This is especially true if one of the cross-channel strategies you use is to incorporate influencers. Take Contiki, for example. It’s a travel tour company that specializes in group travel for the under-35 crowd. Trips can cost thousands of dollars, so a lot of trust needs to be built up.
Like any smart brand, Contiki uses its own platforms (e.g., Facebook, Instagram, Twitter, etc.) to share varied yet consistent messages. But it also sponsors influencers to do vlogs on social media sharing their own trips.
YouTube channel BFvsGF did one very popular video (see below) about traveling to Asia with Contiki. It racked up more than a million views, and Contiki reported that they saw sales page activity for their Asia tours go up by an incredible 25%.
4. It Allows for Branded, Varied Messaging
People respond differently to different voices, messaging and mediums. Cross-promotion across channels with varied messaging gives you a chance to appeal to different users in a different way, while still being consistent with your brand.
Take the cross-channel promotion that Macy’s did with Special Books by Special Kids.
Both the department store giant and the non-profit shared similar posts, outlined below, but with different voices to appeal to each channel’s audience.
At the same time, the varied messages were consistent in purpose and tone, and helped promote the alternate page. Both the brand and the influencer benefit from expanded reach to a new complementary audience, and the promo campaign gets a major boost in views.
Ideas to Get You Started
If you want to do cross-channel, multiple-platform promotions, consider the following:
1. Take stock of your existing properties and provide opportunities to cross-promote. For example, create social tabs on your Facebook page that lets people view content from your Twitter feed, your Instagram page, etc. If you have a website, consider using a plug-in that displays your social media feeds. Pinterest is one outlier, and it doesn’t play well with other social media networks. What you can do instead is create a custom board with links to your landing page, Facebook page, etc.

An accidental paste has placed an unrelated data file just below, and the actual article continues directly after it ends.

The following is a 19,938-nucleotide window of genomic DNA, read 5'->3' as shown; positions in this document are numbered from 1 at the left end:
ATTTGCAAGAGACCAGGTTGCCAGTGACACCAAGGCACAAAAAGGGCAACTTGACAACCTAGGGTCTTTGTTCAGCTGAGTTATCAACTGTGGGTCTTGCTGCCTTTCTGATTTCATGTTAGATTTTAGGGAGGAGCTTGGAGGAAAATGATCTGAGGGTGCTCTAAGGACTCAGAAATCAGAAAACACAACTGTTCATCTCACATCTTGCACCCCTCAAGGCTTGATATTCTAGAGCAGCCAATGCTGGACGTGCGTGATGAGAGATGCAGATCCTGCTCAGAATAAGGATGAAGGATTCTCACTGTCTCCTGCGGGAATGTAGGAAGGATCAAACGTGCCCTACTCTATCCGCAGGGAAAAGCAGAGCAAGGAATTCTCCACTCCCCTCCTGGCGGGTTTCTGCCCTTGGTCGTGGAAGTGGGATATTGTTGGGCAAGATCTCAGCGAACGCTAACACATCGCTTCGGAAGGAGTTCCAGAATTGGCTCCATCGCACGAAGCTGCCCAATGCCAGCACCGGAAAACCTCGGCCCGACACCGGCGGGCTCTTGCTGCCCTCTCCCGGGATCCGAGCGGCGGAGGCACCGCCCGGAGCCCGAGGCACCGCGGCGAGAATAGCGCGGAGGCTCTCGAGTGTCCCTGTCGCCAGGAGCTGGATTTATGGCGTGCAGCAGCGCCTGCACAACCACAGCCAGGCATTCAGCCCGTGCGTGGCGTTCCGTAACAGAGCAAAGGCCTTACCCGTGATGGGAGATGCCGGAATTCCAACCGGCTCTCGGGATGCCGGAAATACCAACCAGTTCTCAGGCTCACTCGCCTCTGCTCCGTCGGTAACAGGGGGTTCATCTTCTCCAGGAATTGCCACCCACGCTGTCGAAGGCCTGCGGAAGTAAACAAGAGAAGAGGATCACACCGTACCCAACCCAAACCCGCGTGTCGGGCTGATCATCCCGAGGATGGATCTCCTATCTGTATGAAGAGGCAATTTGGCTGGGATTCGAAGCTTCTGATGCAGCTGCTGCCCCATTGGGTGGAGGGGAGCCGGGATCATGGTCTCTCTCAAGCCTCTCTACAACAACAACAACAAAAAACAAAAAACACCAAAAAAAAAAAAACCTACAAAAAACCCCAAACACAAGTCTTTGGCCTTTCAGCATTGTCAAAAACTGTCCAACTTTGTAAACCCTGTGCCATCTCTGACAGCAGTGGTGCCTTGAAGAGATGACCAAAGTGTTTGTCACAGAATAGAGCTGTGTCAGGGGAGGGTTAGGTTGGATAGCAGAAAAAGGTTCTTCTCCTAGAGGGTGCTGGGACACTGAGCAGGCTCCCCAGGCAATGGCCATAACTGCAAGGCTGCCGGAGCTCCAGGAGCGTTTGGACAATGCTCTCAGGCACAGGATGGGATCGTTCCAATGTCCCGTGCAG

2. Identify channels, influencers, and other brands that have crossover interests with your brand and campaign, but aren’t direct competitors.
3. Create mutual value. If you’re working with your own brand’s profiles across platforms, tailor each message to the medium. For example, links don’t work in the caption of a photo on Instagram, so don’t simply use the same post from Facebook on Instagram.
If you’re working with other brands or influencers, make sure they perceive the value (e.g., being introduced to a new community, getting free content to share, trying a product out, get paid, etc.).
4. Keep a consistent look and feel. Set the stage and framework for each channel or each partnering brand or influencer. However, allow the influencer to customize it to fit their own brand. This will make the cross-promoted post seem more natural and organic to its respective audience (see the Macy’s example above).
Want to put these tips into practice and start working with world-class influencers to promote your brand across channels and platforms? Introduce yourself to #paid today and reach a new audience.
By day, Josh Duvauchelle is the co-founder of Frey Union, a marketing firm in Vancouver, BC. By night, he’s a health and wellness coach featured in Teen Vogue, Men’s Journal, Shape, Men’s Fitness, and more. Find him on Instagram under @joshduv. Josh is a member of #ThePaidCrew editorial team.